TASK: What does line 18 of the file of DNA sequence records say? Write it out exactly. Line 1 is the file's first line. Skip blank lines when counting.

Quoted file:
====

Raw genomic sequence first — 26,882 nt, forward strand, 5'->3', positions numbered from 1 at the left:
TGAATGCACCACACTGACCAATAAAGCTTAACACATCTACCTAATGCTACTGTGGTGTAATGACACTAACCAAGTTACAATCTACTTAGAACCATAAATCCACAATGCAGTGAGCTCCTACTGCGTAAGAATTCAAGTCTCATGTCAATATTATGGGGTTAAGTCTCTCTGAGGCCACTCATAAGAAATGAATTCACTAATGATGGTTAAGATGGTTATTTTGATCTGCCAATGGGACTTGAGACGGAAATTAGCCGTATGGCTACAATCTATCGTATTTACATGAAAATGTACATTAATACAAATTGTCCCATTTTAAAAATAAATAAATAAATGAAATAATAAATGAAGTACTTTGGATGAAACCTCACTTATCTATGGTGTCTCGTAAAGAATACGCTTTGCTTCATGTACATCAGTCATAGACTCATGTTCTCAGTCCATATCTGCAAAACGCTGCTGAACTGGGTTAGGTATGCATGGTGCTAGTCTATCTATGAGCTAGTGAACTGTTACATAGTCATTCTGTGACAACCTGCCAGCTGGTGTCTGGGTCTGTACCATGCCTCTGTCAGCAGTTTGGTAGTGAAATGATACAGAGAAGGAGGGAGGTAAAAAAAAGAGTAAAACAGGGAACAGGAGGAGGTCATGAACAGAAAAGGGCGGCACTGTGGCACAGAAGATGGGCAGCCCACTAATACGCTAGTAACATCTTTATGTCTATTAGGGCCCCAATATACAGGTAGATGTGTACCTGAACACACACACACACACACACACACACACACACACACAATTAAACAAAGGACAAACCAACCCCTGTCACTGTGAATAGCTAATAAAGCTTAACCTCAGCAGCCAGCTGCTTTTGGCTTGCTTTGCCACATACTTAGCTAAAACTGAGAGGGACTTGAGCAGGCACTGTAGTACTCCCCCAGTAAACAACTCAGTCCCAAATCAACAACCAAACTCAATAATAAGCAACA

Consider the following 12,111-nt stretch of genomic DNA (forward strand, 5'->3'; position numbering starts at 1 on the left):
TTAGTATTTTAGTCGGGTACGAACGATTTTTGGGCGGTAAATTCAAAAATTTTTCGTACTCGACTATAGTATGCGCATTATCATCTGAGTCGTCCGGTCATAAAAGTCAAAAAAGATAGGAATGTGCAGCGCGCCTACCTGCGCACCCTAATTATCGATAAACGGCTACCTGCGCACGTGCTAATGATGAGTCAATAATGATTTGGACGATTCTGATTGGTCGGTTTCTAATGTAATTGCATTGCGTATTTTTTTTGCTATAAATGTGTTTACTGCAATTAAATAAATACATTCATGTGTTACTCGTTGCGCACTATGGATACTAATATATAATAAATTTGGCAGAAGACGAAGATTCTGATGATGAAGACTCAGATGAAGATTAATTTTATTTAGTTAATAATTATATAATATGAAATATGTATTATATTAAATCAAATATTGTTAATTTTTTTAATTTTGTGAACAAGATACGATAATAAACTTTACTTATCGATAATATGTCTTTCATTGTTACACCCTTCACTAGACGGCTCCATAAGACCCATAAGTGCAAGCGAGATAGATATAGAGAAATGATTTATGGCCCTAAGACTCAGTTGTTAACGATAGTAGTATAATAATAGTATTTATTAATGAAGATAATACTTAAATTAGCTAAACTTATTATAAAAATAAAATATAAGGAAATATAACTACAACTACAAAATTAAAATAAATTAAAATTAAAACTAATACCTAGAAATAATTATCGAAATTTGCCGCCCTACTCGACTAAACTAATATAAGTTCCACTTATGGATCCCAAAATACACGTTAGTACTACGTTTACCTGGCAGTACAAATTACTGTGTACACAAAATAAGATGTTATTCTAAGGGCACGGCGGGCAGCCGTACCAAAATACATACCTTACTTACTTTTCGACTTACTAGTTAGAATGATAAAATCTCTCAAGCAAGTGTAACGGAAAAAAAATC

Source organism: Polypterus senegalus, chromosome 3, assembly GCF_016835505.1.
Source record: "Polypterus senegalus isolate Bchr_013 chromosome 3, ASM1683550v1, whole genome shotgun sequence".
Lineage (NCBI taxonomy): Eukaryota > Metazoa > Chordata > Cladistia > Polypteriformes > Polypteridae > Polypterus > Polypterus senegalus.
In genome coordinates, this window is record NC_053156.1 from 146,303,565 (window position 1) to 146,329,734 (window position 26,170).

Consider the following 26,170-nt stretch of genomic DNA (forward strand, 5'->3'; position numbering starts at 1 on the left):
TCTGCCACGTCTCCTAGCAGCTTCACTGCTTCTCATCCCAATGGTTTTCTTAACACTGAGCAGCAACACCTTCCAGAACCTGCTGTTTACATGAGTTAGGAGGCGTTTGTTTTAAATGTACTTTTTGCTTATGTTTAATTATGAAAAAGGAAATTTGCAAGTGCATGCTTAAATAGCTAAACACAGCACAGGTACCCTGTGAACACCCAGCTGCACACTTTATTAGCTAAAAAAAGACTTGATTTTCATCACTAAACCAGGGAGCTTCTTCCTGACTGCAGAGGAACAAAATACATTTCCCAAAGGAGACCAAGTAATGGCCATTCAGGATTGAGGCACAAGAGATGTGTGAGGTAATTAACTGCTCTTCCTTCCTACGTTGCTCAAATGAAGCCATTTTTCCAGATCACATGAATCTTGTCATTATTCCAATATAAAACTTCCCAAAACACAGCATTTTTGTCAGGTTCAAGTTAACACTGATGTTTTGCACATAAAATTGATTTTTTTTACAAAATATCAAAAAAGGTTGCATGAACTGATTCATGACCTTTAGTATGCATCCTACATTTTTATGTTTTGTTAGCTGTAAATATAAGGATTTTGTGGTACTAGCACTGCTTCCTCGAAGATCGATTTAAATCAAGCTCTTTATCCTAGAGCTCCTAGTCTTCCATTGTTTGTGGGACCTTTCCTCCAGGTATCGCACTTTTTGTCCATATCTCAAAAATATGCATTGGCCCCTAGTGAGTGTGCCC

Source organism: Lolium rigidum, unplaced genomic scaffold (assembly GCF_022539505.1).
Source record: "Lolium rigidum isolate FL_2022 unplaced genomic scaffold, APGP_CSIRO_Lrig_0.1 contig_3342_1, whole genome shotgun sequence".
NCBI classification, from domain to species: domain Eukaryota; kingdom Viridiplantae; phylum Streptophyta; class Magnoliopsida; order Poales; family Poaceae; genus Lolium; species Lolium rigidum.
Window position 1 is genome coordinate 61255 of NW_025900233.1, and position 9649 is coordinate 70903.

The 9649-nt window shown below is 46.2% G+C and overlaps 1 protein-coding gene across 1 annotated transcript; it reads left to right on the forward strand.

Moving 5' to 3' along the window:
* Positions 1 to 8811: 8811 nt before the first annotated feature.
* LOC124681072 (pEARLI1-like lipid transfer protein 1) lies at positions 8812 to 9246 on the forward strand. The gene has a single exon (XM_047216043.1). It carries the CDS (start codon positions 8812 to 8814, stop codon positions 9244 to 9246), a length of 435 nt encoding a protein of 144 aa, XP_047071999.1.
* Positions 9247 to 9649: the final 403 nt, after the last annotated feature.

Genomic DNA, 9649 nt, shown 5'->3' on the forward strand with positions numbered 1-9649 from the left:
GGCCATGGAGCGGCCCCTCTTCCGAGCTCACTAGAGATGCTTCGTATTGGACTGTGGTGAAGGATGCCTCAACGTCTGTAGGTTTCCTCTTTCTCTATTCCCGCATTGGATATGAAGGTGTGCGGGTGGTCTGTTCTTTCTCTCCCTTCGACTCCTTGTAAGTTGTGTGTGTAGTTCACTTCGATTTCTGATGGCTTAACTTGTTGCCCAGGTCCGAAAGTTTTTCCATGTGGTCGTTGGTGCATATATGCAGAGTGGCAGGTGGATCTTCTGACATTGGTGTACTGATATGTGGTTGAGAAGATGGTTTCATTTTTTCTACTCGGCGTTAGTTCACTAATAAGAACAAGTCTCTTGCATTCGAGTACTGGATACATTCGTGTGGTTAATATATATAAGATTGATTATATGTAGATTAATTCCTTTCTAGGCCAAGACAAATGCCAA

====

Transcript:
* LOC124681072 (pEARLI1-like lipid transfer protein 1) lies at positions 8812 to 9246 on the forward strand. The gene has a single exon (XM_047216043.1). It carries the CDS (start codon positions 8812 to 8814, stop codon positions 9244 to 9246), a length of 435 nt encoding a protein of 144 aa, XP_047071999.1.